A tasting of nine wines from Priorat courtesy of the Cape Winemakers Guild last night and presented by Eben Sadie, who has made wine there since 2001. Shades of Iggy Pop addressing the Freemasons but really worthwhile despite that.
A potted history of Priorat saw it fall dormant as a winemaking region while Franco ruled Spain from 1936 to 1975. As Spain emerged from Franco’s dictatorship, co-ops dominated in Priorat but in 1989, the first independent winemakers arrived on the scene attracted by the old-vine Carignan and Grenache.
These independents introduced new oak and Bordeaux varieties and were soon attracting the attention of Parker and other high-profile international critics. The region saw plenty of outside investment and the area under vineyard grew from 780ha in 1989 to a little under 1 800ha today. Priorat is particularly mountainous and around 40% of the vineyards are now terraced and trellised.
Last night, Clos de L’Obac 2005, Clos Martinet 2007, Finca Dofi 2008, Clos Mogador 2008, Vall Lalach 2006, Clos Erasmus 2000, Manyetes 2006 and two of the wines which Sadie makes in collaboration with German-born Dominik Huber under the Terroir Al Límit label, namely Dits del Terra 2008 and Les Manyes 2008.
How to make sense of Priorat’s rise to fame? The region makes wines which are typical massively powerful (super-ripe fruit and lots of new oak) and it was re-discovered just as this style was most in vogue.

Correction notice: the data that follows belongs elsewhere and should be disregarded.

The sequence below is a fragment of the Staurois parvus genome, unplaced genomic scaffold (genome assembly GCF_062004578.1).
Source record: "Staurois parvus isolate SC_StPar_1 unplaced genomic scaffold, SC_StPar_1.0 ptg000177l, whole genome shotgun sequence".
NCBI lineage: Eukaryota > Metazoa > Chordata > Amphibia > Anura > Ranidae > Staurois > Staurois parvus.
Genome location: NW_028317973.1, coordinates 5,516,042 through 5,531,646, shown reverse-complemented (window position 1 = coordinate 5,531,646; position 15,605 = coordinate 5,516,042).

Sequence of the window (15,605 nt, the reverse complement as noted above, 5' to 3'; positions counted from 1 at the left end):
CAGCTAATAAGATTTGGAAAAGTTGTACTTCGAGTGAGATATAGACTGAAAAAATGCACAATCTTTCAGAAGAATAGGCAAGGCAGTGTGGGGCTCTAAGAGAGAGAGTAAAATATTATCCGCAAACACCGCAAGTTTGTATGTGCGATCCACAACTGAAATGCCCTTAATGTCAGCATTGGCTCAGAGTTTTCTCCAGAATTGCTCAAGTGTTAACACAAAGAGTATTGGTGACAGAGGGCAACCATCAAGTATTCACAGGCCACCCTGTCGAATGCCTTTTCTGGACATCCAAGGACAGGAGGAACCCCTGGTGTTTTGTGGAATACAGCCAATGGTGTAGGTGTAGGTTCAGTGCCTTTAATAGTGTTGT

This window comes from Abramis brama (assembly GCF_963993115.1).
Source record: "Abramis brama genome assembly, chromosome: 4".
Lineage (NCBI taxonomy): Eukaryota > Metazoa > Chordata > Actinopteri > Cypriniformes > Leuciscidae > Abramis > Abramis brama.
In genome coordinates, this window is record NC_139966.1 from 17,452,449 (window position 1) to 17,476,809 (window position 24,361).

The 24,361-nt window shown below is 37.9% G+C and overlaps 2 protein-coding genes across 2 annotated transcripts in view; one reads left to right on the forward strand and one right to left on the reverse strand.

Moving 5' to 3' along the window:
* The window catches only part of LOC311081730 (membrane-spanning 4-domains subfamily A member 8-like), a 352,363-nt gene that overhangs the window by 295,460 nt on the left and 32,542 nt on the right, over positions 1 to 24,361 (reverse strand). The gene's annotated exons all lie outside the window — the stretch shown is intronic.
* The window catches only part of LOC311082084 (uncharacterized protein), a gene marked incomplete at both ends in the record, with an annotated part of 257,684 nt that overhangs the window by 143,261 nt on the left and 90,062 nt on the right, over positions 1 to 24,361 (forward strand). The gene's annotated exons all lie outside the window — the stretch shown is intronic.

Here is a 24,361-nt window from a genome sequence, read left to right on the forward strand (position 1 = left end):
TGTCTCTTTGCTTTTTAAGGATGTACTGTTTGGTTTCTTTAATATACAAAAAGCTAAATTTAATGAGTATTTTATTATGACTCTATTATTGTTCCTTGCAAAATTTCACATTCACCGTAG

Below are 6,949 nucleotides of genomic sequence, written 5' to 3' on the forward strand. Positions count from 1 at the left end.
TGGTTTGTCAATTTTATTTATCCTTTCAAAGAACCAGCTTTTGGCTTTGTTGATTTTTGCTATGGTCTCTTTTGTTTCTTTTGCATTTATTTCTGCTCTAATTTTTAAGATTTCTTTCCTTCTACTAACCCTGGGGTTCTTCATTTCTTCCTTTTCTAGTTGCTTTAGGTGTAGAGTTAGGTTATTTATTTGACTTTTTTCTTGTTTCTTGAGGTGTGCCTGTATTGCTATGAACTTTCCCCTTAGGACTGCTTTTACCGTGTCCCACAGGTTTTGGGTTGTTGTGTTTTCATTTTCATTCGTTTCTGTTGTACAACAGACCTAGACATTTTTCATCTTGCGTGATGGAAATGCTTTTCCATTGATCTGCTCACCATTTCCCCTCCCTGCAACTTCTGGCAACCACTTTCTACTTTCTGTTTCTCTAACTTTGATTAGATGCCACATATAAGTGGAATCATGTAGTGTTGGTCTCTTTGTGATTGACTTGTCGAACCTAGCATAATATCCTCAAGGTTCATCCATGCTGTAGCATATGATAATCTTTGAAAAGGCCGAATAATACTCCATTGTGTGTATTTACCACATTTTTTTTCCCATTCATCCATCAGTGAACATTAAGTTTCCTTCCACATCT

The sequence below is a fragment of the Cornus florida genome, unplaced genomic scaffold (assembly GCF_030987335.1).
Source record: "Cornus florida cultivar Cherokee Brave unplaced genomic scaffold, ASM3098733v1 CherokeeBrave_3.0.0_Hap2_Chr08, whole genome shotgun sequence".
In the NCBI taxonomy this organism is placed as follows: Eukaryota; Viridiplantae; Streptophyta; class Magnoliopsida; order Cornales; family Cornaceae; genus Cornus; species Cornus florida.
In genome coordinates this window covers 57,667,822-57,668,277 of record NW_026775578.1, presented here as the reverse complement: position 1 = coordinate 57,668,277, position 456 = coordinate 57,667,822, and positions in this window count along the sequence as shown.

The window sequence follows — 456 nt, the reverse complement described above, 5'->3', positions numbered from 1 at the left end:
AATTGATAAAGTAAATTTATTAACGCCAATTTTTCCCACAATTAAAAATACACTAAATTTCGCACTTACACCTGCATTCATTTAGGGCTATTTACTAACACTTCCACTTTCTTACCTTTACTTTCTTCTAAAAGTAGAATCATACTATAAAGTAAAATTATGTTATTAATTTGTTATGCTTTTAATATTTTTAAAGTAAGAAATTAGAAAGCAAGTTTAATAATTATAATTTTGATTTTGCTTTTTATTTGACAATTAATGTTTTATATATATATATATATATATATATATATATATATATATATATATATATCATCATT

The problem that Priorat currently encounters is that it appears that many of these wines, so impressive when young, are not proving to be particularly age-worthy. Vall Llach 2006 was a case in point – clocking in at 15.85% abv, it’s a blend of 65% Carignan, 20% Merlot and 15% Cabernet Sauvignon and spent 14 months in a combination of 225-litre and 300-litre French oak barrels, all new. Incredibly rich but also very developed with malty, nutty notes. It was border-line undrinkable for me, this from a wine that sells for the equivalent of around R600 a bottle.
That’s not to say all the wines disappointed. On the contrary, when Priorat gets it right the wines are undoubtedly big but perfectly proportioned. The fruit expression on Clos Erasmus 2009 ( 70% Grenache and 30% Syrah, 15% abv) was just fantastic.
Sadie, however, believes that the time is ripe for a shift towards a more elegant style (he abandoned the use of new oak for foudres in 2005) and Terroir Al Límit were indeed among the wines of the night.
Terroir Al Límit Dits del Terra 2008: 18/20
95% Carignan, 5% Grenache. Grown on slate. Red and black fruit and some floral perfume on the nose and palate. Pure and juicy with a good line of acidity and fine tannins, very persistent on the finish.
Terroir Al Límit Les Manyes 2008: 17/20
100% Grenache. Grown on calcerous soil. Red fruit and spice on the nose and palate. Greater richness and breadth, more gentle acidity relative to Dits del Terra. Fine-grained tannins.